The Mountain's Silhouette

Hiking and backpacking in the mountains of Scotland

East Glenshee 6

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After heading to the West Coast and returning without a single additional Munro to my name last week (see this post on the spectacular Kinlochewe to Poolewe walk) I was ready to get out of Aberdeen and get up some hills a bit closer to home. Inspired by Steven Fallon’s suggested route I chose the mountains east of Glenshee as my destination, the idea being to bag six of them before heading back.

Due to the strange bus services going on at this time of year I was able to take the 503 from Aberdeen and get dropped off at the head of the A93 pass just south of the ski centre at Glenshee. This was great as it already gained me a significant altitude and also cut off the traditional long walk in. After a quick pause to don waterproofs against the Scotch Mist that was being blown through by strong winds I headed up the track to the summit of Meall Odhar. It’s a strange world around there, particularly in the mist. Eerie items of ski equipment, rusty and forlorn, suddenly appear out of the mist, and the wind set up an unearthly wailing in the wires of the lifts. To my south it certainly looked brighter but closer at hand, my first target of the day, Creag Leacach, was hidden beneath cloud.

Low cloud hiding Creag Leacach

From the summit of Meall Odhar I descended slightly, and then before the main pull up to Glas Maol began, headed southeast, picking up a narrow but well defined path that contoured around the base of Glas Maol, bringing me up to a Cairn above Bathach Beag. Here the sun came out and the clouds lifted so I stopped to remove all the waterproof gear. From the direction of Glas Maol a large party of hillwalkers came and after cheerful hello’s I set off along the ridge to my first Munro of the day.

The ridge to Creag Leacach

Creag Leacch looks an impressive hill and the ridge path took me up across a couple of boulder-strewn bumps before reaching the summit (1 hr 15). I paused for a bite of lunch and a mug of tea before heading back the way I’d ascended.

At the bottom of the final pull to the summit I re-passed the hillwalking group who were heading south, and now continued on my way to Glas Maol. Initially I followed a line of fence posts from the cairn I had stopped at earlier but once up the slope had to leave them and strike eastwards to find the cairn and trig point (2 hrs).

Summit of Glas Maol

The clouds had rolled back in at this point and it was gloomy and windy. After a moment to celebrate my 10th Munro I headed off, descending from Glas Maol and then picking up a broad track which wound its way around the head of various Corries to reach the slopes of Cairn of Claise.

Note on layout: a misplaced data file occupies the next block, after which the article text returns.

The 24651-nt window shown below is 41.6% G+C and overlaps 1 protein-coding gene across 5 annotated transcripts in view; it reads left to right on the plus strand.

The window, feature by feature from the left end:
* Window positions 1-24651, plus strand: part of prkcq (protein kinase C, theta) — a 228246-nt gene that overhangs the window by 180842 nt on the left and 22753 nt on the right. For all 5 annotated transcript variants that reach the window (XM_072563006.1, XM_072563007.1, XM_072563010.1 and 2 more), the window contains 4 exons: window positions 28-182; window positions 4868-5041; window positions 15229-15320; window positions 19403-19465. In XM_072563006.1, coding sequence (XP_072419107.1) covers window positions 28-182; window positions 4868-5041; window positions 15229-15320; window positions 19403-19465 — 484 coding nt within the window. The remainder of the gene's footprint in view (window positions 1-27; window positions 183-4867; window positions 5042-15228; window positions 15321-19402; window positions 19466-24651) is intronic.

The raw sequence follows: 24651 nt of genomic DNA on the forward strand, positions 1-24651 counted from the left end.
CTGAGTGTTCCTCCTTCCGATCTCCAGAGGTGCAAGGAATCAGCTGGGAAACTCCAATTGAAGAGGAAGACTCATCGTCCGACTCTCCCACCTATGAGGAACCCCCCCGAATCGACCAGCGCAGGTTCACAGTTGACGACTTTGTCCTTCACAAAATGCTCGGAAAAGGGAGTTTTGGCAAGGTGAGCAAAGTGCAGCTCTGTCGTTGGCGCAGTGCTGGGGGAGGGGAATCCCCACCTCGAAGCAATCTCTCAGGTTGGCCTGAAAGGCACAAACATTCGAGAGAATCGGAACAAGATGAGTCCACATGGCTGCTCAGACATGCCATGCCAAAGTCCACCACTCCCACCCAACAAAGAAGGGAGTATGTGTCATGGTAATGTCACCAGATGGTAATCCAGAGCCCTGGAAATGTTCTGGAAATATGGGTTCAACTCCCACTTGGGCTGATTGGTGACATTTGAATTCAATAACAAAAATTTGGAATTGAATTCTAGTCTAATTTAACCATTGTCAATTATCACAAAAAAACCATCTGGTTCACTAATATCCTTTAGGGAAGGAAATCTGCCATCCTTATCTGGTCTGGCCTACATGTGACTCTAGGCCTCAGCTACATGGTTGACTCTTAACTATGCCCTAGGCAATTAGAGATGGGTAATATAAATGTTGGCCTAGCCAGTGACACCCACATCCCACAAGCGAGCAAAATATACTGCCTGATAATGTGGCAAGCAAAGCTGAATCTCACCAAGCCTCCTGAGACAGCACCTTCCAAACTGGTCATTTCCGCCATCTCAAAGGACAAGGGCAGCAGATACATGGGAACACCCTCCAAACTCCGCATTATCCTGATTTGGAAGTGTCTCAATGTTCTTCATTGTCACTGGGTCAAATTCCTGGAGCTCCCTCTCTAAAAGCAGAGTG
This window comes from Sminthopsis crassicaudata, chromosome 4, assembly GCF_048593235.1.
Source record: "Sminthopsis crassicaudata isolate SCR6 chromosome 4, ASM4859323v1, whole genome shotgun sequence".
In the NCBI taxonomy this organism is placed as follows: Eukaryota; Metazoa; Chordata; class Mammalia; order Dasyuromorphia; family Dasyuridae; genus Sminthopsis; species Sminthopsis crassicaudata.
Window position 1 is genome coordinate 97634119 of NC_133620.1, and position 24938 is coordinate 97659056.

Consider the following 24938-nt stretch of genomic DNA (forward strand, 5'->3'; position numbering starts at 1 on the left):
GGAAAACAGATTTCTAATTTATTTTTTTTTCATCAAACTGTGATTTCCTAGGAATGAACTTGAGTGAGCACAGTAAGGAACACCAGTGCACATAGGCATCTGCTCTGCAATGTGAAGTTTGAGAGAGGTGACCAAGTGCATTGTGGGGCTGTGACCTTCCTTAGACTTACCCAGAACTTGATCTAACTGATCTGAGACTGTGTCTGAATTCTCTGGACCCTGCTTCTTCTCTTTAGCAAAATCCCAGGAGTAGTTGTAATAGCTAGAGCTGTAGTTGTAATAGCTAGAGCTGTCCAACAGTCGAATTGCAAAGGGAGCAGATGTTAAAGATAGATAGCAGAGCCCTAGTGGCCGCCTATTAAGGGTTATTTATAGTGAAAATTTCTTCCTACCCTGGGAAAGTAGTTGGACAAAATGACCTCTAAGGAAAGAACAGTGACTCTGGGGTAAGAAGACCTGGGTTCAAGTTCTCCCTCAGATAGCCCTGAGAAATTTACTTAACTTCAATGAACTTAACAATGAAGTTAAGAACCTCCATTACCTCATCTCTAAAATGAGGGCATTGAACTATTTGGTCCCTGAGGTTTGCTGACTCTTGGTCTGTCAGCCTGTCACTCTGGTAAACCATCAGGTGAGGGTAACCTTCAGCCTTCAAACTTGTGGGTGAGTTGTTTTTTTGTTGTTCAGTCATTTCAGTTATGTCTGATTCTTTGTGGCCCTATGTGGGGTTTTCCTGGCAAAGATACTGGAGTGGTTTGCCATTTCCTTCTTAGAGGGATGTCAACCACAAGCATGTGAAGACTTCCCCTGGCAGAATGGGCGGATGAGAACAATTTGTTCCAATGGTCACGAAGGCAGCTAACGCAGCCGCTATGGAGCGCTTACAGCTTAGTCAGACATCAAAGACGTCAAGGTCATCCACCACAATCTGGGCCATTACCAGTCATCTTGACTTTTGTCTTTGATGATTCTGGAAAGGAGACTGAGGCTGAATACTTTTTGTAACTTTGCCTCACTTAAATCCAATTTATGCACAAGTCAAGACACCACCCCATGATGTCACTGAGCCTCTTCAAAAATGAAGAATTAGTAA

Summit of Cairn of Claise

It was a long walk up but had some nice views, particularly to the south and eventually I reached the summit cairn, straddling another dry-stone wall (2hrs 40). After another quick bite to eat and some tea I headed off east with the view now opening up magnificently towards Lochnagar. Before me was Tolmount and Tom Bhuidhe and it was to the latter of these that I headed first. The bottom of the descent offered some awkward boggy ground but it didn’t take long to pick up a firmer path which led me to the summit (3hrs 20).

Cairn on Tom Buidhe

After pausing to take in the view I retraced my steps down the hill and then crossed over to the Tolmount. Again I picked up a course of iron fence posts which brought me to the flat summit (3 hrs 40). From here there were excellent views down to Loch Callater. In the distance veils of rain were covering the major bulk of the Cairngorms. Although it rained briefly at this point it was not enough to force any waterproofs on.

Glen Callater from Tolmount

I now picked my way across pathless, undulating terrain, westwards towards my final Munro of the day, Carn an Tuirc. I passed some lingering snow and chased hares across the mountains, all of the time walking into a strong and unpleasant headwind. Then, with the view back to Glenshee finally appearing, I found a track that came down off Cairn of Claise. This led me up to the rocky expanse of the summit (4hrs 40) of Carn an Tuirc where a shelter offered me respite from the wind and the opportunity for a last mug of tea.

Cairn on Carn an Tuirc

I now crossed the summit plateau of Carn an Tuirc before finding a way down to the landrover track that comes up from Loch Callater. A steep descent, occasionally coming across sheep, brought me to the shores of the Loch where a number of people were enjoying the evening sunshine and having a fish.

Loch Callater

I sat down on the small beach by the lodge and rested the feet for a few minutes. Then it was off down the track heading north through Glen Callater. The sun got stronger as I hit the A93 and by the time I arrived in Braemar it was a beautiful evening. The whole walk had taken exactly 7 hours and now I had time in Braemar to enjoy a pint in the Fife Arms and have a celebratory fish supper.

The bus back meandeared its way along Royal Deeside and I eventually returned to Aberdeen around 14 hours after leaving. For six Munros by public transport I don’t think it was an unreasonable time.

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